(9) IMAGE COMICS CHANGES DISTRIBUTORS. “Image Comics ditches Diamond for Lunar to get its comics into comic shops after a 25+ year relationship” reports Popverse.

In a move sure to cause surprise throughout the comic book industry, Image Comics — the third largest single-issue comic book publisher in the North American market, after Marvel and DC — has announced that it has signed a worldwide exclusive distribution deal for comic store distribution with Lunar Distribution, to take effect this fall.

What does this mean for Image Comics customers?

The new deal — which specifically covers distribution to the comic store ‘direct market,’ as opposed to digital, bookstores, and other outlets — means that, for the first time in the publisher’s existence, single issues will not be carried directly by Diamond Comic Distributors, which has been Image’s exclusive distribution partner since April 1995. Instead, Lunar, which has been DC’s primary distribution partner to North American comic book stores since 2021, will take over all duties relating to the ordering and shipping of single issues and collected editions to comic stores inside the United States as well as internationally. The changeover will happen effective with Image’s September releases, which will open for retailer orders on June 14.

(10) TREK CROSSOVER COMING. Entertainment Weekly introduces the Strange New Worlds season two trailer: “See ‘Star Trek: Lower Decks’ stars in live action on ‘Strange New Worlds’”.

…The new trailer for Star Trek: Strange New Worlds season 2, premiering on Paramount+ this June 15, brings with it our first look at the big crossover event. Jack Quaid and Tawny Newsome, who voice the animated characters Beckett Mariner and Brad Boimler on Star Trek: Lower Decks, will embody their characters in live-action form.

“Surprise!” Newsome’s Mariner tells a perplexed Captain Pike (Anson Mount) and Spock (Ethan Peck), alongside a noticeably purple-haired Boimler….

(11) STRIKEOUT. SYFY Wire reminds fans how “The Last WGA Strike Stranded a Heroes Character in a Dark Future”.

…When Heroes premiered on NBC in 2006, the first season was a huge hit. This was pre-Marvel Cinematic Universe, and the idea of an exciting, sprawling superhero universe on TV was an instant draw. Season 1 focused on a group of characters, including the ostensible protagonist Peter Petrelli (Milo Ventimiglia), as they came to terms with the mysterious superpowers they had acquired and rushed to “save the cheerleader, save the world.”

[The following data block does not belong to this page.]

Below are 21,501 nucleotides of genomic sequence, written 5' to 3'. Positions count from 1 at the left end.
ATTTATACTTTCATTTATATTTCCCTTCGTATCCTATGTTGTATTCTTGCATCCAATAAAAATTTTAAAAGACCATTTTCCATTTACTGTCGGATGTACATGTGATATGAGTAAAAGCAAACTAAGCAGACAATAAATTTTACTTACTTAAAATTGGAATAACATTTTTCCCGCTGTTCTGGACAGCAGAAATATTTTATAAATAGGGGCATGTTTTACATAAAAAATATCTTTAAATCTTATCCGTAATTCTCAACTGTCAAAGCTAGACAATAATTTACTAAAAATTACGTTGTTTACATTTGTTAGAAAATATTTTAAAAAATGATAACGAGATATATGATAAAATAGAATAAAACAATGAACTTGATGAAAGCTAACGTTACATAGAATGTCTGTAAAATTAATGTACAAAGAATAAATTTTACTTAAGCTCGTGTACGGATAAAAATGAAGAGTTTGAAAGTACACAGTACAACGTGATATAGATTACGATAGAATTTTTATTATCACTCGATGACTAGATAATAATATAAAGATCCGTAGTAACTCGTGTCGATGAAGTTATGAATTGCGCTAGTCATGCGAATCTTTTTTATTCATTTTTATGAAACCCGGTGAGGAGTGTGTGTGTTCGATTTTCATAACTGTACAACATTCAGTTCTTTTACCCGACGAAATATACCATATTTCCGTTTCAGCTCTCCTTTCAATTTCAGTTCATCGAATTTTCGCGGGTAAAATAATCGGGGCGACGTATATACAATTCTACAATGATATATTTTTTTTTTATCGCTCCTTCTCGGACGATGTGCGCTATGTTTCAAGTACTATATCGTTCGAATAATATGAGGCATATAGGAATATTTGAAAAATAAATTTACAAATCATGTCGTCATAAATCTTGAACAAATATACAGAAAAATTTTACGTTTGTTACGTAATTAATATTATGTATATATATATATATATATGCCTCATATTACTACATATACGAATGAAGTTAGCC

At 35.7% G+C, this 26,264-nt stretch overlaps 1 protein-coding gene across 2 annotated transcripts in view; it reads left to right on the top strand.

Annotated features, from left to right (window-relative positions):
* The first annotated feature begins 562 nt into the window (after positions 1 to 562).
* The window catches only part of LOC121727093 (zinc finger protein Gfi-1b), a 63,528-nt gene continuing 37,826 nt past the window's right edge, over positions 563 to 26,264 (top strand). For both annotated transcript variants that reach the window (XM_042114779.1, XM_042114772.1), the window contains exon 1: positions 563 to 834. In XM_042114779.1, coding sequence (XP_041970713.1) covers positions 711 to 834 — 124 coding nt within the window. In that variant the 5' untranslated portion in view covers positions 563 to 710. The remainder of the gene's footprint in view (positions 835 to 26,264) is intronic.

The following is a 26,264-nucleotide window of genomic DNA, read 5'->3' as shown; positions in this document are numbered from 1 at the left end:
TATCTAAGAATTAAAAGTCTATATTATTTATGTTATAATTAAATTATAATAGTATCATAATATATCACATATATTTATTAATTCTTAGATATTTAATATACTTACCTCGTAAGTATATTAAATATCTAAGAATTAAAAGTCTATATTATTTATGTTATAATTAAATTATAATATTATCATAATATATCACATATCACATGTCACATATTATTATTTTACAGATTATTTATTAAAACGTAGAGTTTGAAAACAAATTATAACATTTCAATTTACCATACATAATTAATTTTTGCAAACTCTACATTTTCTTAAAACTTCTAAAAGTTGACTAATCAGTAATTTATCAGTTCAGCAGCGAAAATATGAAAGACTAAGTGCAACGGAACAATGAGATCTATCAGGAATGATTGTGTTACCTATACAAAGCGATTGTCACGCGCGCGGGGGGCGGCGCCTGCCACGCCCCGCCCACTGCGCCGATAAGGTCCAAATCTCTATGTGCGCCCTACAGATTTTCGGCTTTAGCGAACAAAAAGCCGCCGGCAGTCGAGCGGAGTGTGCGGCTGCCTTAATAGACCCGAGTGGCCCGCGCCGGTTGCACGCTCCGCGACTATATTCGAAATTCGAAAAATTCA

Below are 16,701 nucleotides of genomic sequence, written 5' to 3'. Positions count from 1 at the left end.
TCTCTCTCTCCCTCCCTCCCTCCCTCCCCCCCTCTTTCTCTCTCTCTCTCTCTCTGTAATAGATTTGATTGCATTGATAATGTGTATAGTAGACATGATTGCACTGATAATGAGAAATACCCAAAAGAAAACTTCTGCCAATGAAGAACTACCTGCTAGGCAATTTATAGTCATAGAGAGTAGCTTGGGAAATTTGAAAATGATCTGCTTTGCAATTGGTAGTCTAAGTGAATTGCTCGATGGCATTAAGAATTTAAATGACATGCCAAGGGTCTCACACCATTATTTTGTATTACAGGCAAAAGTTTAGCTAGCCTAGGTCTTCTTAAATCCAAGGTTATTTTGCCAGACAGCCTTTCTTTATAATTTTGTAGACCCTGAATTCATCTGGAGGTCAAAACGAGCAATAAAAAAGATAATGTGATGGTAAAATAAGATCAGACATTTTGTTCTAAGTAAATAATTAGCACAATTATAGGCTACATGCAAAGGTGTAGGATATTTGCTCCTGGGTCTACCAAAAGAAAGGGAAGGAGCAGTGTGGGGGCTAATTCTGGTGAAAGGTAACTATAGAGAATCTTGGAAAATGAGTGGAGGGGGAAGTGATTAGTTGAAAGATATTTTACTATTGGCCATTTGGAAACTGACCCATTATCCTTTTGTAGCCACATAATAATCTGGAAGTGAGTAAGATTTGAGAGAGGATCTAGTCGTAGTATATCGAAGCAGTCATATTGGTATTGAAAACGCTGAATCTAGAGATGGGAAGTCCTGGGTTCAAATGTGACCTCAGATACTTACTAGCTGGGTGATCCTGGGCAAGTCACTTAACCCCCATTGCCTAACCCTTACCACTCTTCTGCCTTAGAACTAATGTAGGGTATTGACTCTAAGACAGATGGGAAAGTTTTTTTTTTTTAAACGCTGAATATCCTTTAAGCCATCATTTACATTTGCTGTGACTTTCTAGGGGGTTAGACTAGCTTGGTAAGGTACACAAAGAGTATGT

Season 2 was not beloved in the way that Season 1 was. It’s not necessarily fair or accurate to say that the shortcomings of the sophomore season were all due to the 2007-2008 WGA strike — creator Tim Kring admitted that there were several problems with the season — but the fact that the strike made it so they only produced 11 out of a planned 24 episodes certainly didn’t help. The show rushed to wrap up the season early in an attempt to bring things to a conclusion rather than leave the season abruptly unfinished….

(12) VIDEO OF THE DAY. In this Christopher Plummer plays Vladimir Nabokov lecturing on Kafka’s “The Metamorphosis”.

This is a short TV movie based on Nabokov’s lecture at Cornell upon “Metamorphosis,” Kafka’s bizarre story about a man who wakes up one morning to discover he has turned into a giant bug. This was filmed at 1989 by Peter Medak, and Christopher Plummer is portraying Vladimir Nabokov.

[Thanks to Andrew Porter, John King Tarpinian, Chris Barkley, Hampus Eckerman, Lise Andreasen, Michael Toman, Cat Eldridge, and Mike Kennedy for some of these stories. Title credit belongs to File 770 contributing editor of the day Bonnie McDaniel.]

Remembering Christopher Plummer

Christopher Plummer in 2014.

By Steve Vertlieb: Christopher Plummer was among the greatest actors of his, or any other generation of classical artists and performers. His grace, dignity, and commanding demeanor on both stage and screen commanded the respect and allegiance of both collaborators and admirers throughout his remarkable seventy-year career. His mesmerizing artistry demanded respect upon whatever theatrical stage that he chose to appear, while his remarkable appearance was often startling to behold. He was astonishingly handsome, a truly charismatic performer whose finely chiseled features belied a gift of performance that had often risen to ethereal heights. He was a gifted Shakespearean actor whose brilliance and magnetism sublimely transcended both stage and screen.

Christopher Plummer in 1959. Photo by Carl Van Vechten – Van Vechten Collection at Library of Congress, Public Domain

A frequent guest in the early days of live television, Plummer played Mike Connor (a role played previously by James Stewart in The Philadelphia Story, and Frank Sinatra in High Society) in a 1959 production of the celebrated Phillip Barry play in which his brash reporter squires the haughty Tracy Samantha Lord, played by actress Diana Lynn. Plummer essayed the roles of “Cyrano De Bergerac” in 1962, and “Hamlet At Elsinore” in 1964 for the small screen, but his enduring celebrity would soon develop in a larger medium. The actor appeared prominently in Samuel Bronston’s 1964 epic The Fall of The Roman Empire as Commodus.